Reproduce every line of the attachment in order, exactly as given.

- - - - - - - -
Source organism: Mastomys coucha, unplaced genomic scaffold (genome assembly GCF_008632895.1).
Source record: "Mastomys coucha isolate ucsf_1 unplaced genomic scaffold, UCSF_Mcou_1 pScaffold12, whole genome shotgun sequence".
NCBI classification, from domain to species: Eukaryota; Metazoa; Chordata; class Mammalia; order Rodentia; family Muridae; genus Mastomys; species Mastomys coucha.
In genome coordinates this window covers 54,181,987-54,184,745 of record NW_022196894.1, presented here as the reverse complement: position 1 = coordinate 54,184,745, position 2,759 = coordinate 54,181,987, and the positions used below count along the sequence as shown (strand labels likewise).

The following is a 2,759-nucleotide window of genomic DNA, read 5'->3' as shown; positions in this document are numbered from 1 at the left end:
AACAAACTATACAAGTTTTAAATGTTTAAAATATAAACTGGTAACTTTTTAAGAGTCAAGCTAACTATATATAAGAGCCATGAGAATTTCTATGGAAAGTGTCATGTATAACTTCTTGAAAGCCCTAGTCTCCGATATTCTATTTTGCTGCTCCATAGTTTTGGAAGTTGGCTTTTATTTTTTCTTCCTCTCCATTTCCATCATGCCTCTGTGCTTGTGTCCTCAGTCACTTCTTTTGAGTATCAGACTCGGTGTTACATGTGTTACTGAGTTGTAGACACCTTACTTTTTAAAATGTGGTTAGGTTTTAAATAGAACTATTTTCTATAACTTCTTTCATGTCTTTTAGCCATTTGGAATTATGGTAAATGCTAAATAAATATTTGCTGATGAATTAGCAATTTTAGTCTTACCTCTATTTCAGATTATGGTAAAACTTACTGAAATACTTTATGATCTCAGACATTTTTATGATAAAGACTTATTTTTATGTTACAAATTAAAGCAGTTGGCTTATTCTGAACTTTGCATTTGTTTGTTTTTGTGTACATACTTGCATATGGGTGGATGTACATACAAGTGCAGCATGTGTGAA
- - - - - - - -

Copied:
Source organism: Mastomys coucha, unplaced genomic scaffold (genome assembly GCF_008632895.1).
Source record: "Mastomys coucha isolate ucsf_1 unplaced genomic scaffold, UCSF_Mcou_1 pScaffold12, whole genome shotgun sequence".
NCBI classification, from domain to species: Eukaryota; Metazoa; Chordata; class Mammalia; order Rodentia; family Muridae; genus Mastomys; species Mastomys coucha.
In genome coordinates this window covers 54,181,987-54,184,745 of record NW_022196894.1, presented here as the reverse complement: position 1 = coordinate 54,184,745, position 2,759 = coordinate 54,181,987, and the positions used below count along the sequence as shown (strand labels likewise).

The following is a 2,759-nucleotide window of genomic DNA, read 5'->3' as shown; positions in this document are numbered from 1 at the left end:
AACAAACTATACAAGTTTTAAATGTTTAAAATATAAACTGGTAACTTTTTAAGAGTCAAGCTAACTATATATAAGAGCCATGAGAATTTCTATGGAAAGTGTCATGTATAACTTCTTGAAAGCCCTAGTCTCCGATATTCTATTTTGCTGCTCCATAGTTTTGGAAGTTGGCTTTTATTTTTTCTTCCTCTCCATTTCCATCATGCCTCTGTGCTTGTGTCCTCAGTCACTTCTTTTGAGTATCAGACTCGGTGTTACATGTGTTACTGAGTTGTAGACACCTTACTTTTTAAAATGTGGTTAGGTTTTAAATAGAACTATTTTCTATAACTTCTTTCATGTCTTTTAGCCATTTGGAATTATGGTAAATGCTAAATAAATATTTGCTGATGAATTAGCAATTTTAGTCTTACCTCTATTTCAGATTATGGTAAAACTTACTGAAATACTTTATGATCTCAGACATTTTTATGATAAAGACTTATTTTTATGTTACAAATTAAAGCAGTTGGCTTATTCTGAACTTTGCATTTGTTTGTTTTTGTGTACATACTTGCATATGGGTGGATGTACATACAAGTGCAGCATGTGTGAA